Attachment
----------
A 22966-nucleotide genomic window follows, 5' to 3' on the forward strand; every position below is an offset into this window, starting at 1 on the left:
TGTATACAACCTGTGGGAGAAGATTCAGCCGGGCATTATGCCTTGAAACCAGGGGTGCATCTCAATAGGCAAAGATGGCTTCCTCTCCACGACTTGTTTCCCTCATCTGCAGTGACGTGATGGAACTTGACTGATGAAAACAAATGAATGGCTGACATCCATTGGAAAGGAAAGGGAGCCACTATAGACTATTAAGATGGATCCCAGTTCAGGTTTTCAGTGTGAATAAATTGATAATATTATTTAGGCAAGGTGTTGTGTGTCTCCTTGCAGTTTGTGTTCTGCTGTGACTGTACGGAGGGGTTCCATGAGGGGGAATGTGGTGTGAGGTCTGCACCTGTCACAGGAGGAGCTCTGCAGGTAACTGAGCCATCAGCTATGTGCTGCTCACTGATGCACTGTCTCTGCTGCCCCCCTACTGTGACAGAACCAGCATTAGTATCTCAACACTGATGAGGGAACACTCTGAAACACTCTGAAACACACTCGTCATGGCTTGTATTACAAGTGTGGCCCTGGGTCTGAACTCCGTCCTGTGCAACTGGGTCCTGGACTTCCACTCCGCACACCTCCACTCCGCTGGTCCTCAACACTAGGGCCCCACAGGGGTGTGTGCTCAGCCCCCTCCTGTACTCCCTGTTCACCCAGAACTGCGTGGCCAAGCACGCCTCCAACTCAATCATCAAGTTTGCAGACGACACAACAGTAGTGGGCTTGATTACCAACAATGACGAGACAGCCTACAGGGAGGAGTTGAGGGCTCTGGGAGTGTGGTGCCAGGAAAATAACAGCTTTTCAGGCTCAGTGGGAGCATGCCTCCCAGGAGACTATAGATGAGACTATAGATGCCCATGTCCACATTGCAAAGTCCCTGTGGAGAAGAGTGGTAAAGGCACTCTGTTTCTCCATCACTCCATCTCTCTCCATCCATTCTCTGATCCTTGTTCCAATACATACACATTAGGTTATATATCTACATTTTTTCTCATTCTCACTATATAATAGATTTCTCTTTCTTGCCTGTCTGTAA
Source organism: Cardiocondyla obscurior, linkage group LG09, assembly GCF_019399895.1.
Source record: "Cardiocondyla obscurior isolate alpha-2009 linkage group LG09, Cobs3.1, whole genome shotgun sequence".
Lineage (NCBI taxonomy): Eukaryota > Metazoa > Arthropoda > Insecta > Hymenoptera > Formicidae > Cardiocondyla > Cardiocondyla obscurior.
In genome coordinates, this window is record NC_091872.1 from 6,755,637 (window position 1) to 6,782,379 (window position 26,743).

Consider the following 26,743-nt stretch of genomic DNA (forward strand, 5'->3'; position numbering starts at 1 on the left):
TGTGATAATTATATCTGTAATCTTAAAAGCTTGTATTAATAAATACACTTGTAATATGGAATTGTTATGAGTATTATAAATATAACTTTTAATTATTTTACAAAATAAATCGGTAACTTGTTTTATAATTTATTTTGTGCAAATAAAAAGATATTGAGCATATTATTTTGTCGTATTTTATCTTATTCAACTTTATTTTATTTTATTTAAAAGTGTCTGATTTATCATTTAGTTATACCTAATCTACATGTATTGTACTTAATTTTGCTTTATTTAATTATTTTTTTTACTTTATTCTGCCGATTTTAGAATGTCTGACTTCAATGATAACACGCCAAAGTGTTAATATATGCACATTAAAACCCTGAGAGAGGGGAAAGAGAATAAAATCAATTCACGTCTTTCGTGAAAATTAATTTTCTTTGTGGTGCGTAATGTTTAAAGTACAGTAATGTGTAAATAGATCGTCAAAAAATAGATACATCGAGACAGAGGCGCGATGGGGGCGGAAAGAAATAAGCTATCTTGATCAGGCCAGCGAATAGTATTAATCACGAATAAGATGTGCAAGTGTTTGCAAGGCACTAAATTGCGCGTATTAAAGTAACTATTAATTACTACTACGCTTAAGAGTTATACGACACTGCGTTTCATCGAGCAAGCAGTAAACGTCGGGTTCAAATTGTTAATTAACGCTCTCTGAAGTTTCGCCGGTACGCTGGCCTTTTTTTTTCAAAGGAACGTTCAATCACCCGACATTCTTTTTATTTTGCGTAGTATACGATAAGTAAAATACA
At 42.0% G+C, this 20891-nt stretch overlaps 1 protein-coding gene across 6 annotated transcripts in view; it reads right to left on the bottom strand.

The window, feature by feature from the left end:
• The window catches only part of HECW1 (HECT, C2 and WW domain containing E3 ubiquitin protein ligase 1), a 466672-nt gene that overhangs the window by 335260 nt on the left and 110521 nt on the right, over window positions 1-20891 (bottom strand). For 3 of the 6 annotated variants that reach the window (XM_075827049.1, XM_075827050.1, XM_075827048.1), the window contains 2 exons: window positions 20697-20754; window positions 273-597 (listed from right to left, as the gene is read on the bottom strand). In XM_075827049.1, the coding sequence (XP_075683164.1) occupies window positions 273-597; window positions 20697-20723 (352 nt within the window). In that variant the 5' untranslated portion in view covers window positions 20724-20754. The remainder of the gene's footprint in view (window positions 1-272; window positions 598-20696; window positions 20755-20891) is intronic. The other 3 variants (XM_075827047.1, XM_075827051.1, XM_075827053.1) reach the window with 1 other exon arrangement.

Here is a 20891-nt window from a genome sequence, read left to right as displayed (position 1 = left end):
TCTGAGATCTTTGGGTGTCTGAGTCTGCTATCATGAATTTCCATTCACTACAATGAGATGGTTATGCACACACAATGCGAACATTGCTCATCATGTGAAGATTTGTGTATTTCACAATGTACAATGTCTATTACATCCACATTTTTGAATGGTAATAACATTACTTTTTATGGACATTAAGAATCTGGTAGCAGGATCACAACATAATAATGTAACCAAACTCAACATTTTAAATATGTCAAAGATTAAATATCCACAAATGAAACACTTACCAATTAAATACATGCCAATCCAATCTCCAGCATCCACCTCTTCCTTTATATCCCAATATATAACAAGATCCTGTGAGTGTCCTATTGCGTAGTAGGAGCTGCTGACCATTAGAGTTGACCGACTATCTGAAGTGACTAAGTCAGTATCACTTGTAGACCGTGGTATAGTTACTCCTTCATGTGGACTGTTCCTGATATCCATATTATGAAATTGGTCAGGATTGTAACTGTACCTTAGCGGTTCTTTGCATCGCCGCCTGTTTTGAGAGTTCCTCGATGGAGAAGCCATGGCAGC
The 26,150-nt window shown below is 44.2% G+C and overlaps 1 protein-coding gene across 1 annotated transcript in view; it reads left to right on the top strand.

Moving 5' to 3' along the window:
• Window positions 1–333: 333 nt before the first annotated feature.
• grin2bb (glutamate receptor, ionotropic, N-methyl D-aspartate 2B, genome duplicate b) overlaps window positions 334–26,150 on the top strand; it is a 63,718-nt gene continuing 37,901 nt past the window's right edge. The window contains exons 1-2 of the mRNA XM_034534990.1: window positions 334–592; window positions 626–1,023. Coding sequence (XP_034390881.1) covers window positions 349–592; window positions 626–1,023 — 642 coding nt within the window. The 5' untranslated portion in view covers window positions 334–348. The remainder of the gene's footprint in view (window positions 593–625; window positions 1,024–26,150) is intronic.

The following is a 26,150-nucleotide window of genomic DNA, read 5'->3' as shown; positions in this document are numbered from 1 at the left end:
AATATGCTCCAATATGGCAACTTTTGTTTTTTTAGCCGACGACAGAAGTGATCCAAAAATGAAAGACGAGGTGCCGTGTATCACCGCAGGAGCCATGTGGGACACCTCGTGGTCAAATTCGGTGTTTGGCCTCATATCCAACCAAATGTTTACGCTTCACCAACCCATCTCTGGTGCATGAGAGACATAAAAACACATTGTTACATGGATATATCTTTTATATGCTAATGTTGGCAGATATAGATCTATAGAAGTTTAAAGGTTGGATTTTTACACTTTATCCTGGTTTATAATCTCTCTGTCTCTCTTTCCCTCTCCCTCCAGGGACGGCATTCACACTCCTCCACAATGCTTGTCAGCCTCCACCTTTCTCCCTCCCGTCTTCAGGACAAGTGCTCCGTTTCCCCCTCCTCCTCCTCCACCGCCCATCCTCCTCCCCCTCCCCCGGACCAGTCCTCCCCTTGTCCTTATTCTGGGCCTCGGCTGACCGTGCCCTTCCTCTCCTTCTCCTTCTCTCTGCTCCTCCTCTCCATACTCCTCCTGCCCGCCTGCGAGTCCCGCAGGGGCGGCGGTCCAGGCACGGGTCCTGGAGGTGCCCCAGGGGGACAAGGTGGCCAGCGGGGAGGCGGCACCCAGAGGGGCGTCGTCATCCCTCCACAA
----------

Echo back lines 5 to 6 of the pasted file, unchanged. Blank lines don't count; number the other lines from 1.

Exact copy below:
Lineage (NCBI taxonomy): Eukaryota > Metazoa > Arthropoda > Insecta > Hymenoptera > Formicidae > Cardiocondyla > Cardiocondyla obscurior.
In genome coordinates, this window is record NC_091872.1 from 6,755,637 (window position 1) to 6,782,379 (window position 26,743).